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Six key questions ahead of the Baku race

19 Jun 2016

Will there be carnage at the first corner? Can Sergio Perez make Mexico F1 winners once more? We consider these and four more crucial talking points ahead of Sunday's 2016 Formula 1 Grand Prix of Europe...

Is Rosberg ready to redeem himself?

On Friday it seemed that Nico Rosberg’s poor form from Monaco and Canada was still with him as Mercedes team mate Lewis Hamilton ruled the roost. But while the Englishman can stamp out fast laps straight away in difficult conditions, the cerebral German has a habit of working his way up to things, and so it proved here.

As Hamilton struggled in FP3, it was Rosberg who seemed stronger, right up until the closing moments when the world champion went ahead. But Rosberg had the advantage right from the start in Q1, beating his partner by a healthy 0.574s as Hamilton went down the escape road in Turn 15.

Rosberg was again faster in Q2, astonishing everyone with his lap of 1m 42.520s as Hamilton again struggled and was lucky to get his lap of 1m 43.526s done before the flag.

Q3 looked grim for both, after Rosberg had to back out of a good lap – albeit already four-tenths slower in the first sector, when Hamilton went off in front of him in Turn 15. Keeping his cool, Rosberg then lapped in 1m 42.758s to rescue the day for Mercedes and set himself up for a much-needed big points score.

Having squandered 34 points to Hamilton in the last two races, he needs a big result here. Will he win the inaugural Grand Prix in Azerbaijan? Let’s just say that starting where he is, in a Mercedes, it’s his race to lose.

Can Perez be Mexico’s first winner since Rodriguez in 1970?

Sadly Sergio Perez’s front-row qualifying place was spoiled by the five-place grid penalty he incurred when his Force India required a new gearbox following his big Turn 15 shunt in FP3.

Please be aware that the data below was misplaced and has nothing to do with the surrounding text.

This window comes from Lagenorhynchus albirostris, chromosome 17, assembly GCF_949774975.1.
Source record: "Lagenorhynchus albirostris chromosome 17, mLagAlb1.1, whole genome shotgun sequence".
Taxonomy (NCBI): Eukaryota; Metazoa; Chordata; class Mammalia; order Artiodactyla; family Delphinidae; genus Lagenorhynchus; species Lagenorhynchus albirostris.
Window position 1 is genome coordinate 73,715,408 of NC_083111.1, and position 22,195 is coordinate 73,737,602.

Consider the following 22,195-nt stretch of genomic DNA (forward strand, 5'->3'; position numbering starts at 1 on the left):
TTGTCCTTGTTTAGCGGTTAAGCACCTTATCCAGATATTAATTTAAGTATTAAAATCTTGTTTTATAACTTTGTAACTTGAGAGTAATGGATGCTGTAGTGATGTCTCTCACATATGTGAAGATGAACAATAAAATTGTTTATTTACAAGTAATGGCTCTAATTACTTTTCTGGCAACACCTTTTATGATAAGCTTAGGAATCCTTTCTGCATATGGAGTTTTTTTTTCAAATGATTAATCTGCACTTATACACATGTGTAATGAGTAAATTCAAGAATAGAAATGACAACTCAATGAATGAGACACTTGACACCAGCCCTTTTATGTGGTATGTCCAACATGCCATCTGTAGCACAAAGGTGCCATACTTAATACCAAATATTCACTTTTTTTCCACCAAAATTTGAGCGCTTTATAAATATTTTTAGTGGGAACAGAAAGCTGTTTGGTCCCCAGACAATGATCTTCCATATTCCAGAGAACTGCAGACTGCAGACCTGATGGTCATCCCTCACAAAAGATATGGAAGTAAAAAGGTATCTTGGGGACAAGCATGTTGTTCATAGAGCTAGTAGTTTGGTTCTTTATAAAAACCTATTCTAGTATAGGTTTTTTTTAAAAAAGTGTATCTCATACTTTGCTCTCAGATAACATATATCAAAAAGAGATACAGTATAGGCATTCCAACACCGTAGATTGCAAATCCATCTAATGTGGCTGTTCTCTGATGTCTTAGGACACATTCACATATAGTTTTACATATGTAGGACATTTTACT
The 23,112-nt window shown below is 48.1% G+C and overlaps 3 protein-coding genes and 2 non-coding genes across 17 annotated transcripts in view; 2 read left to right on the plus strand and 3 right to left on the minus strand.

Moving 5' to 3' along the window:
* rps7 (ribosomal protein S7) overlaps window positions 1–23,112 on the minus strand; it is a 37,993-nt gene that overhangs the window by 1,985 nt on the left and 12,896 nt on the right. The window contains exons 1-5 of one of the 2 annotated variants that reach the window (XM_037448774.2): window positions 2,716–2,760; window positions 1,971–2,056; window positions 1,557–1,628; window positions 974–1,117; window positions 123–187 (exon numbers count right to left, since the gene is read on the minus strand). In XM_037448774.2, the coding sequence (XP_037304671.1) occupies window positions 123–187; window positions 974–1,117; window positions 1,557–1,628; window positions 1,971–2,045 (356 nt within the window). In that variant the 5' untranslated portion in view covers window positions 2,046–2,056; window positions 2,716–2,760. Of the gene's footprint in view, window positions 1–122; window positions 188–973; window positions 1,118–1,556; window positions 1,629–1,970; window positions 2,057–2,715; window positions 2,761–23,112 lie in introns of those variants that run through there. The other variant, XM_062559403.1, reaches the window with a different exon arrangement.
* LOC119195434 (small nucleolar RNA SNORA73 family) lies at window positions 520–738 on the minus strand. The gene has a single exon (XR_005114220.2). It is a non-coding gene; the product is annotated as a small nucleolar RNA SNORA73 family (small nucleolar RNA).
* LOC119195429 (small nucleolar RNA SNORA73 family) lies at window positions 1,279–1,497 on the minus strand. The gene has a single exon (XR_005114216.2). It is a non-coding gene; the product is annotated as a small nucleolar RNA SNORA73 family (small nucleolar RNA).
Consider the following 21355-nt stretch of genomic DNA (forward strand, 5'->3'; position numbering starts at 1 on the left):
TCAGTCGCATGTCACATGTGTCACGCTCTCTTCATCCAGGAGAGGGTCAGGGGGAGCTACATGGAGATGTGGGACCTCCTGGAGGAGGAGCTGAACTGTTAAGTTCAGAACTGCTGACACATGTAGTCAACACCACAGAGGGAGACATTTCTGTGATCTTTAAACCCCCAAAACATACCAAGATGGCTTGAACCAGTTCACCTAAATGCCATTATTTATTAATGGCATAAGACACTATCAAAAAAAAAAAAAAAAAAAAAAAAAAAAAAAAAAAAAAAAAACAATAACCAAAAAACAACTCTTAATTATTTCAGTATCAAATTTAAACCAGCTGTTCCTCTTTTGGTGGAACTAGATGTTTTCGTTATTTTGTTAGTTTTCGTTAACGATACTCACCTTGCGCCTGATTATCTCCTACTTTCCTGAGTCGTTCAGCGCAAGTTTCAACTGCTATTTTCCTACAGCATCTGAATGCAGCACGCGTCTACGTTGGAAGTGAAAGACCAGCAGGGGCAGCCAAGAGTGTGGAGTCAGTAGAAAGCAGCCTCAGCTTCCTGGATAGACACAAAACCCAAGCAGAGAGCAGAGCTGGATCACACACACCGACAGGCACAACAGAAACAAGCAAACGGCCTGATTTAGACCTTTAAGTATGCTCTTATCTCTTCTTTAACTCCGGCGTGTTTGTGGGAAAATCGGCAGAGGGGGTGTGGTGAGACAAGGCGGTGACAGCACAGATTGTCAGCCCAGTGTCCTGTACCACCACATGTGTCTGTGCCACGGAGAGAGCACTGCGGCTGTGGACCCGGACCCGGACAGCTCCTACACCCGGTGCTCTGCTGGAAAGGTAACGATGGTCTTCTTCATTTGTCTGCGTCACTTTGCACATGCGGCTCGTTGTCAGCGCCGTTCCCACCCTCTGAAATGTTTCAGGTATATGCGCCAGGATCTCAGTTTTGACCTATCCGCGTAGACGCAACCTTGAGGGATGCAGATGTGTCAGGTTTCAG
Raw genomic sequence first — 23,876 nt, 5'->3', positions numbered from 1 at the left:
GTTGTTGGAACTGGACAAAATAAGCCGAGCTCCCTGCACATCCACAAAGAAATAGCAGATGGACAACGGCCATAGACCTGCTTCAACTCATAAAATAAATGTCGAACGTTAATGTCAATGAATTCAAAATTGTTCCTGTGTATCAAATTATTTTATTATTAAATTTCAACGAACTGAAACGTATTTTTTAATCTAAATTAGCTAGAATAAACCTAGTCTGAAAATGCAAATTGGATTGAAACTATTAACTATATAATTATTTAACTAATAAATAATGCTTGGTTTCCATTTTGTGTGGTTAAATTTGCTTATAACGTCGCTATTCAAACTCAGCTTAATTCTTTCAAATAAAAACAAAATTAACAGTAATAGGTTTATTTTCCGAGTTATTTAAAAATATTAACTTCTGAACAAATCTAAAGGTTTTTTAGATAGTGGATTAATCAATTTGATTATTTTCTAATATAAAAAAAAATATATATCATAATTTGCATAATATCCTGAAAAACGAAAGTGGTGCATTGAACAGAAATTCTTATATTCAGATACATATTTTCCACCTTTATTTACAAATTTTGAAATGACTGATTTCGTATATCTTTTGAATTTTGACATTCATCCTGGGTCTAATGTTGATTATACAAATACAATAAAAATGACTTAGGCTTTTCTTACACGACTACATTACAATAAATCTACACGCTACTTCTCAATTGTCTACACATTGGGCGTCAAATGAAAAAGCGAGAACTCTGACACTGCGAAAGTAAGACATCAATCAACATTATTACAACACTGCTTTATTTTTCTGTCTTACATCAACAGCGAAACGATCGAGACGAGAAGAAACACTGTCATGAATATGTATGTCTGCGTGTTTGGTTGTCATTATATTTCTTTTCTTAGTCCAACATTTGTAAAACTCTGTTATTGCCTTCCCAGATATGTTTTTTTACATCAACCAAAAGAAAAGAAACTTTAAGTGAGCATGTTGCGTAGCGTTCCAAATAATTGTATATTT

For sure that won’t help the Mexican’s quest to become his nation’s first F1 victor since Pedro Rodriguez took his BRM to triumph in the 1970 Belgian race at Spa-Francorchamps.

Perez said P2 felt like the pole, but admitted he was still upset about the mistake he made which led to his drop from second to seventh.

“Obviously I’m a still a bit angry, but very happy - I think it’s a mix of feelings today! I think the lap that we put together in Q3 was very, very strong. It was a very difficult session for me, because obviously there is not a lot of time. After a crash you obviously lose some confidence. To get it back, to get in the rhythm again was great. I think the team deserves more, and hopefully tomorrow we can put together a strong race.”

The team admit that the pace of the VJM09 has been a pleasant surprise, which surpassed expectations, and on qualifying form it looks faster than either the Red Bull or the Ferrari. Interestingly, the qualifying speed trap revealed the Mercedes to be the fastest on the main straight at 334 km/h, with Williams and Manor next on 333, with the Force India matched by Verstappen’s Red Bull at 331 but still some 5 km/h up on the Ferraris that Perez must pass.

“I think we were expecting ourselves to be strong around here but not that good,” Perez said. “So to come away with P2 in quallie on this track… I think we have to look forward to tomorrow and do a strong race.”

There are rarely any fairy stories in F1 racing these days, but don’t rule Checo out, even starting from the fourth row instead of the first. If any race is likely to throw up a surprise result, it’s going to be this one.

Will Ricciardo finally get that elusive victory?

With Sergio Perez dropping from second to seventh, Red Bull’s Daniel Ricciardo found himself boosted even further up the grid.

Prior to that final scramble when the red-flagged qualifying session was resumed with only two minutes and five seconds remaining, the Australian was down in seventh place and hoping for any sort of improvement after what he described as an indifferent first run. Instead, he vaulted to third, then was promoted to second. And he knows better than anyone that you can do a lot from there. Especially if you can get off the line well and then pressure the man in front into out-braking himself in tight Turn 1.

“My first run in Q3 was pretty average to say the least. I made a few mistakes. Then obviously I thought I had one more chance but then the red flag came out. I thought that was looking like that was it. They got me out in front and then I put in the lap, so it was good. I knew not everyone would get a lap, so I was just trying to think “do a good enough lap to at least jump up from seventh”, but in the end it was third. I think Seb… I maybe gave Seb a little bit of a tow, I don’t know how close he was to me, but it was good, very close and I’m really happy to bounce back with top three.”